The official app used by rapper Jay-Z to promote his latest album has been cloned, with messages inserted to criticise the US government.
The cloned versions of the app found on unofficial sites contain code that unlocked anti-Obama messages on July 4, the United States’ Independence Day. It is believed the attack is part of protests against the US government’s surveillance programmes, revealed this month.
According to Irfan Asrar, a McAfee researcher, the programme initially appeared to do everything that the official app did.
A timer set in the extra code changed the app’s wallpaper from Jay-Z and the album’s artwork to that of President Barack Obama wearing headphones. Above his image were the words “Yes we scan”, which are believed to refer to the NSA’s PRISM scanning system. It also plays on Obama’s campaign slogan “Yes we can”.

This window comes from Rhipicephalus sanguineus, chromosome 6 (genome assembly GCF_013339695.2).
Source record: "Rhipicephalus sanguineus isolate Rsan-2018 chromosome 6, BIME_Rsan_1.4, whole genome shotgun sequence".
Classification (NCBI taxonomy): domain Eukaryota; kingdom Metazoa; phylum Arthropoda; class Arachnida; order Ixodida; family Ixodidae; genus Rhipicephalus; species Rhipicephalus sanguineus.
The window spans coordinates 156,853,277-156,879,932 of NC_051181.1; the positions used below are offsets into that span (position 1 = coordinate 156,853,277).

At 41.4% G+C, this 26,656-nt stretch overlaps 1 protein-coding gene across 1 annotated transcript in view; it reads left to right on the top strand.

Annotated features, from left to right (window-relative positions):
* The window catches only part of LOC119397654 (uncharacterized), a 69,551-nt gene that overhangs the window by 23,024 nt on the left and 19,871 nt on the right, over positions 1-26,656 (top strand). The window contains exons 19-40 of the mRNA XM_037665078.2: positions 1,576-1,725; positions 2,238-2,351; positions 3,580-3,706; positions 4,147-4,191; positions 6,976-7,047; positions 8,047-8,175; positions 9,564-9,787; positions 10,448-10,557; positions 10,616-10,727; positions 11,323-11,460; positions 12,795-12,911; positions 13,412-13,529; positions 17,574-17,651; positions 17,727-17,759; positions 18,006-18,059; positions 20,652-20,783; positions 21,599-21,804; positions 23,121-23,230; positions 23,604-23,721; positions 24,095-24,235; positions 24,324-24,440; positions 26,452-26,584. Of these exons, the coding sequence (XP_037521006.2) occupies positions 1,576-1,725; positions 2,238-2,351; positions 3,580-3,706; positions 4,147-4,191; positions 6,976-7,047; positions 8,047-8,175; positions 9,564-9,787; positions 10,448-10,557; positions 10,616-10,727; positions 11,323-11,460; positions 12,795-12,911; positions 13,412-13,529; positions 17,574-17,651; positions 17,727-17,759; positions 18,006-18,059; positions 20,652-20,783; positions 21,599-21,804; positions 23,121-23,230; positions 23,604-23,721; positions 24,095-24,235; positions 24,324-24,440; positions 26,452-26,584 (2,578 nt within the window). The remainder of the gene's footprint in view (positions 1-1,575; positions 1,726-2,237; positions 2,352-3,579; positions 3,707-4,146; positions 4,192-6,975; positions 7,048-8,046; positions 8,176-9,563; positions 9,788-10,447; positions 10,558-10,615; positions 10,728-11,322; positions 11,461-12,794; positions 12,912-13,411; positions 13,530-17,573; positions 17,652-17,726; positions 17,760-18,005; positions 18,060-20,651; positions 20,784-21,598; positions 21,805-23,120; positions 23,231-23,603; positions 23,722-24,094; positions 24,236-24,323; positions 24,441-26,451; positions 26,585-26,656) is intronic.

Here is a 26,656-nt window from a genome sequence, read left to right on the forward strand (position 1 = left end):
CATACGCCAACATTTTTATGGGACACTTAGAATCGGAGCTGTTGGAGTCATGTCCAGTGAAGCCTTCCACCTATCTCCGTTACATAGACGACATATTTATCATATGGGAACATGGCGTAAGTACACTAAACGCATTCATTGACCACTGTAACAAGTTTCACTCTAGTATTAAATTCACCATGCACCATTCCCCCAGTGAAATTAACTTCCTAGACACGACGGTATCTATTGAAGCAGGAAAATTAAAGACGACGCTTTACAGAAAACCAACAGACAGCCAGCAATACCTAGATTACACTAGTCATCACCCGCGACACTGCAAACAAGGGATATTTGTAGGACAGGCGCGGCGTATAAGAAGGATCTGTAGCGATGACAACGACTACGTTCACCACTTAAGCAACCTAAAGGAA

“The image and the service name NSAListener suggest a hacktivist agenda,” said Asrar in a blog, “but we haven’t ruled out the possibility that additional malware may target financial transactions or other data.”
However, Asrar said the code added to the version copied and then sent the information to a control and command server every time the phone was restarted. After it made contact it tried to download extra code that included anti-government images and messages.
Asrar warned people to avoid downloading apps from unofficial sources and ensure security software is kept up to date.